Why Derek Jeter won’t replace Brian Cashman as Yankees’ GM

When Derek Jeter announced rather cryptically at the Yankee Stadium ceremony to honor his Hall of Fame induction that he hopes to “see a lot more of you,” the rumor mill moved into overdrive. Immediately, folks began speculating Jeter would be replacing Brian Cashman as Yankees GM.

But sorry, here are four good reasons why that isn’t happening.

1) Cashman isn’t in danger of losing his job despite some fans’ wishes. Maybe if the Yankees fall out of first, then exit quickly as a wild card, but even then … Yes, some recent Cashman moves aren’t working, but evaluating a GM takes the full record into account, and he has 25 years of winning records. That’s a lot of winning.

2) Yankees boss Hal Steinbrenner values stability in a way his father never did. He’s not likely to completely change course off a “disappointing” 90-something-win season. And if he does, he’s unlikely to hire an unproven commodity.

3) Jeter isn’t known to be interested in a GM job. He was CEO in Miami, so GM technically would be a step down. Yes, it’s the Yankees, not the Marlins. But the GM job comes with issues that may deter Jeter, such as accepting constant criticism. Cashman deals with it. Jeter liked only praise as an all-time great player (and, in case he’s reading, he was just that). He started the Players Tribune, which only presents authorized/sanitized “news,” the kind he likes.

Derek Jeter and Brian Cashman
Derek Jeter and Brian Cashman
Robert Sabo; Getty Images

4) There’s no evidence Jeter would be a better GM than Cashman. Cashman has won four titles, and while it’s been awhile, the Yankees contend annually. While Jeter remained above the fray in Miami due to his exalted title, he was the de facto GM, according to sources. And while it isn’t easy winning on a shoestring, things didn’t go well.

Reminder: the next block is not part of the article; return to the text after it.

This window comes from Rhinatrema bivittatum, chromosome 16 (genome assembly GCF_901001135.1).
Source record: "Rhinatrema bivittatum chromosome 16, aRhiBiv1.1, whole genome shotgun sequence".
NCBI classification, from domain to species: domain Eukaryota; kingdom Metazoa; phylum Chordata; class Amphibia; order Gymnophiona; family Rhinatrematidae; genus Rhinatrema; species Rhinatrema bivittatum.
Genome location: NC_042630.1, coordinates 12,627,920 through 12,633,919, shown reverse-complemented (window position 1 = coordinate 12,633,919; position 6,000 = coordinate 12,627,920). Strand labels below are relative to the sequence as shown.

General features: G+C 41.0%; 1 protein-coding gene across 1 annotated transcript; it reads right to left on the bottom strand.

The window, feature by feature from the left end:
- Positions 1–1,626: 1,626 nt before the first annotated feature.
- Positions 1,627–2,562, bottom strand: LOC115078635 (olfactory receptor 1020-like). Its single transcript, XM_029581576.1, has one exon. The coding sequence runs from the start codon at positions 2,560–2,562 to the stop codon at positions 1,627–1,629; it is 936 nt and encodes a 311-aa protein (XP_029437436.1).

Even before this disappointing season played out, Jeter and ownership parted ways, and it’s hard to imagine Jeter really left because they wouldn’t let him spend $100 million on Nick Castellanos, as reports suggested.

They still spent $92 million signing Avisail Garcia (Jeter spearheaded that signing) and Jorge Soler, who got hurt. You really think he’s quitting on a staff he hired over $8 million in spending money?

In reality, some partners were said to be unhappy the team is still losing money and games at the same rate as before. Anyway, Castellanos has been barely better than Garcia, who’s out again with a hamstring after underperforming. Garcia has been called “Jeter’s parting gift,’’ since $14 million a year for a non-producer is disastrous for a team that still doesn’t draw mosquitoes to Miami.